The Don E. Weaver connection to the soil
and Central Ohio countryside:
This is Burkhart's painting of William Edwin Weaver, 1876-1968, the father of Don, the Columbus Citizen publisher who is credited with adding a major and interesting chapter to the life and times of Burkhart. The painting, circa 1964, was given to the Greater Buckeye Lake Historical Society by the Weaver family to honor the publisher, a graduate of Hebron High School and Denison University.
(Photo of the painting by J-me Braig, museum director)
Script Page 13
or in the bushes...I remember a poem...I don't especially like Emerson...Ralph Waldo Emerson. I think Self Reliance got a few good thoughts in it, but...
"When man in the bush with God may meet. When I'm safe in my sylvan home, I'll tread on the pride of Greece and Rome. When I'm stretched beneath the pine...where the evening star so holy shines...
"I laughed...what are they all in their high conceit when in the bush with God may meet."
Well, ya know, you can quote me on this one...I don't want to meet God in a bush. If I go dragging something back in those bushes...it ain't gonna be God.
I'm in love with this world. Imagination has its limitations. Max Weber was brought here by a bunch of people who don't know art. They don't wanna know. Well, this guy doesn't like any of my paintings...he tosses all of them out. So someone down there told him he had better take one...that this Emerson Burkhart was a first class son of a bitch...and besides, Emerson Burkhart was a Columbus painter...so I think he took one...don't know which. But hell, the bastard just went along and said he'd take one Burkhart. I said he wasn't gonna take any Burkhart. I took 'em all back.
I just figured if he was gonna have a show of squiggles and daubs, then he was gonna have a room full of squiggles and daubs... but, gawddammit, he wasn't gonna have Emerson Burkhart.
I think I was madder than a son of a bitch at first. Then Don Weaver says to me... have your own show. Just as simple as that...wrote a column and said the best show was right here in this monstrosity...that's my word, not his. But I got fifteen rooms full of stuff and that's more than Max Weber ever saw in one place at one time by anyone man.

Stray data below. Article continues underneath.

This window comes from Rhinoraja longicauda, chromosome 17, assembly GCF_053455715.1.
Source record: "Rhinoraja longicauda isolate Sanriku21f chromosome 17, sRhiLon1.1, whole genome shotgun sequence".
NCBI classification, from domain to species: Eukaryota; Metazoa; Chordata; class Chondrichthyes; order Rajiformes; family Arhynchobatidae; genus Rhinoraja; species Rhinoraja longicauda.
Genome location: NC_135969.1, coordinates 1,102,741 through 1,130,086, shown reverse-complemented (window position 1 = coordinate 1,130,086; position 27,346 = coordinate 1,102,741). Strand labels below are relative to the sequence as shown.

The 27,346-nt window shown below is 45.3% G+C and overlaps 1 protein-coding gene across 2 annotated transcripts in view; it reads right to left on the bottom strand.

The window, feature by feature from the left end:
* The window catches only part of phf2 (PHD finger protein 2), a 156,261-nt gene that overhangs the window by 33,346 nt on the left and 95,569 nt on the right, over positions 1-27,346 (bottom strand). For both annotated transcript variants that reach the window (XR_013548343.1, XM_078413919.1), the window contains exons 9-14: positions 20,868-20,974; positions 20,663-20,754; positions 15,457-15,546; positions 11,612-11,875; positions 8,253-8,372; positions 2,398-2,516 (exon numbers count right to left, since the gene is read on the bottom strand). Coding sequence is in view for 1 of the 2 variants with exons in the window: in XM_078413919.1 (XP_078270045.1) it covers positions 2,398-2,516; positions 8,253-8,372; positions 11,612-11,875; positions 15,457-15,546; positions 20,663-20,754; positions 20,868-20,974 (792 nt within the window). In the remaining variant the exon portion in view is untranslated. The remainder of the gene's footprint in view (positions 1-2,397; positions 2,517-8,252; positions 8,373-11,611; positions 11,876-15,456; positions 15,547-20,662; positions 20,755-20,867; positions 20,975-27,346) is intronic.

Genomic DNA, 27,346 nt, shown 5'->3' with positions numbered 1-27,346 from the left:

Weaver liked the fuss...the arguments...even the name- calling. He took some lofty position and said... it was good for art. Said it got more people interested in art. Weaver said every man up here can be his own art critic.
Well, I had 500 art critics that first night...and it's been growing every year. One year a bunch of school kids came up in a bus...just like they do at the Gallery. I had 'em all at once. One night the police had to come out and direct traffic off Broad street into here...another night it rained so I just kept the place going into the second night.
Never did know what happened to that art league thing...but I see a lot of bearded goofs coming to my house now.
Sometimes you'd think I was running a supermarket of art out here...I remember this one time this woman...she didn't know anything about art...better still, she didn't know anything about me. Someone told her she could get a painting for her living room wall. Hell, I hate these kind. I saw her coming up the walk with a sketch of her wall in her hand...I knew right then the price just doubled. She walked all through here. I think she picked out something that I wanted a hundred dollars for...I told her two hundred and she took it.
I've had people come through here with a swatch of drapery... or a slice of rug and hold it up all over the place to match it with a painting. Twenty years ago I would have thrown their asses out. One woman in this town came like this and found what she wanted in my bathroom...just the right color to go with her rug, she said. How much did I want for it? It was right up there in front of my pot...I told her it was the first thing I looked at in the morning and the last at night...that made it worth four times as much. I think she paid it.
Hell, you could give them a red Goya and they wouldn't buy it because they'd have a green rug.
SO BE IGNORANT
But my philosophy is that if people wanna be ignorant, let 'em. There was this bunch of people coming through the house one day...Ben Hayes was standing in the library with me...talking...right under my picture of Carl Sandburg.
This nice looking couple...the kind who look like they're married to one another...moved over to Ben and...one of them paused a minute looking up at Sandburg...then said to me: "When did you paint Robert Frost?"
Now this Ben Hayes is the Boy Scout type...he's gonna straighten her out right quick. But before he could open his mouth, I just said in my best funeral parlor voice: "Two days before he died."
She said to me..."Oh, weren't you fortunate." That was that...now that woman got more out of that painting than she ever will from another one.
I Just nodded my head and said THAT I WAS. After they moved on...Hayes mumbled to me...you ornery son of a bitch.
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